Stephan's Quintet

The first identified compact galaxy group, Stephan's Quintet is featured in this eye-catching image constructed with data drawn from the extensive Hubble Legacy Archive. About 300 million light-years away, only four of these five galaxies are actually locked in a cosmic dance of repeated close encounters. The odd man out is easy to spot, though. The interacting galaxies, NGC 7319, 7318A, 7318B, and 7317 have an overall yellowish cast. They also tend to have distorted loops and tails, grown under the influence of disruptive gravitational tides. But the predominantly bluish galaxy, NGC 7320, is closer, just 40 million light-years distant, and isn't part of the interacting group. Stephan's Quintet lies within the boundaries of the high flying constellation Pegasus. At the estimated distance of the quartet of interacting galaxies, this field of view spans about 500,000 light-years. However, moving just beyond this field, above and to the left, astronomers can identify another galaxy, NGC 7320C, that is also 300 million light-years distant. Of course, including it would bring the interacting quartet back up to quintet status.

The Mysterious Rings of Supernova 1987A

What's causing those odd rings in supernova 1987A? Twenty five years ago, in 1987, the brightest supernova in recent history was seen in the Large Magellanic Cloud. At the center of the above picture is an object central to the remains of the violent stellar explosion. Surrounding the center are curious outer rings appearing as a flattened figure 8. Although large telescopes including the Hubble Space Telescope monitor the curious rings every few years, their origin remains a mystery. Pictured above is a Hubble image of the SN1987A remnant taken last year. Speculation into the cause of the rings includes beamed jets emanating from an otherwise hidden neutron star left over from the supernova, and the interaction of the wind from the progenitor star with gas released before the explosion.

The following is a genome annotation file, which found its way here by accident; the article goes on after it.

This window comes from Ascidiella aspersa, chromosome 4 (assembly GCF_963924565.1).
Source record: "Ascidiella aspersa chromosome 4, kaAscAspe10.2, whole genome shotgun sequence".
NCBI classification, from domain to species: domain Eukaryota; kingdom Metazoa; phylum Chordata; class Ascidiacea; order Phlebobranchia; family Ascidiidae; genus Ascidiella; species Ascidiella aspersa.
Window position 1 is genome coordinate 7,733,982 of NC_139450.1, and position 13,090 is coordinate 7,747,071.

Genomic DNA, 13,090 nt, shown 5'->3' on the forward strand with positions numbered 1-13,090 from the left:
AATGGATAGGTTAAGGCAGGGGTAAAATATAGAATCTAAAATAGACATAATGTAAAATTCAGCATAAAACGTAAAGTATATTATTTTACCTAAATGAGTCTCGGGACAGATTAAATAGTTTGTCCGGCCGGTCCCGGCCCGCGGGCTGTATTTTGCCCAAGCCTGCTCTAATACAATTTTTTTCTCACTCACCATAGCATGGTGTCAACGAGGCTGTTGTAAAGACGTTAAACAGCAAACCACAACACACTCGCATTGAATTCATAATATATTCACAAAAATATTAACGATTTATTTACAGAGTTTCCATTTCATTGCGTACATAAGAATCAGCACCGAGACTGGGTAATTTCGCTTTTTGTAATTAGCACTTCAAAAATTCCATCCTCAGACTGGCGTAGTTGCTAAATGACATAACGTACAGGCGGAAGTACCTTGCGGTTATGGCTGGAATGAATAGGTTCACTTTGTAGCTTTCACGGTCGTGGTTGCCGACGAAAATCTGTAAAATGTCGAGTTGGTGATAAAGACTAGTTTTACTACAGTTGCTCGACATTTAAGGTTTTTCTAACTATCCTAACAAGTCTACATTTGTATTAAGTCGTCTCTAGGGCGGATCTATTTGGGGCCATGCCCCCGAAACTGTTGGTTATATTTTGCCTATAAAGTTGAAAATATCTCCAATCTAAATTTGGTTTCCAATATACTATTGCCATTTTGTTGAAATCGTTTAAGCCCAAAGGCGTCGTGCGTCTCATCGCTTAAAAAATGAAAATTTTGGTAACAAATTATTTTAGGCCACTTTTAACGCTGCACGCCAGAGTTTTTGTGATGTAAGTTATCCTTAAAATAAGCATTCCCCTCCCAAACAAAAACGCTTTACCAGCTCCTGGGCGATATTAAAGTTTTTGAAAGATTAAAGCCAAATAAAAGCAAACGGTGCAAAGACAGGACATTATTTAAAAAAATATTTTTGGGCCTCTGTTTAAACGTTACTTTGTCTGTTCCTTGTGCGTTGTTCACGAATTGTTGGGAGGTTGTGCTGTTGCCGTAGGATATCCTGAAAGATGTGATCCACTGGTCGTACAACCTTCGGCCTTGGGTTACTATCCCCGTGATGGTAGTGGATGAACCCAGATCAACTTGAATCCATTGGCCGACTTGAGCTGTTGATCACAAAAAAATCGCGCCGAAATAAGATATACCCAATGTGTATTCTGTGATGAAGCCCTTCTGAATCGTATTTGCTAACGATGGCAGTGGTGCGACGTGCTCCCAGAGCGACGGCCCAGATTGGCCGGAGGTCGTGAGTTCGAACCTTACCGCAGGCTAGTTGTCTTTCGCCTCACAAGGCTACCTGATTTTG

Shocked by Supernova 1987A

Twenty five years ago, the brightest supernova of modern times was sighted. Over time, astronomers have watched and waited for the expanding debris from this tremendous stellar explosion to crash into previously expelled material. A clear result of such a collision is demonstrated in the above time lapse video of images recorded by the Hubble Space Telescope between 1994 and 2009. The movie depicts the collision of an outward moving blast wave with the pre-existing, light-year wide ring. The collision occurred at speeds near 60 million kilometers per hour and shock-heats the ring material causing it to glow. Astronomers continue to study the collision as it illuminates the interesting past of SN 1987A, and provides clues to the origin of the mysterious rings. Gallery: Jupiter-Venus-Moon Conjunction

The Opposing Tails of Comet Garradd

Why does Comet Garradd have two tails? Visible on the left, Comet Garradd's dust tail is composed of ice and dust bits that trail the comet in its orbit around the Sun. Visible on the right, Comet Garradd's ion tail, is composed of ionized gas blown directly out from the Sun by the solar wind. Most comets show two tails, although it is unusual for them to appear to point in nearly opposite directions. Comet Garradd is currently showing opposing tails because of the Earth's opportunistic intermediate viewing angle. Subtle hues in the above image captured last week show the dust tail as slightly yellow as its large grains reflecting sunlight achromatically, while the ion tail shines slightly blue as the carbon monoxide ions reflect blue sunlight more efficiently. In the center, surrounding the comet's nucleus, is the green-tinted coma, so colored as it is a mix of dust and gasses that include green-emitting cyanogen. Although now drifting out from the Sun, Comet Garradd will make its closest approach to the Earth next week. Like: Follow APOD on Facebook or Google+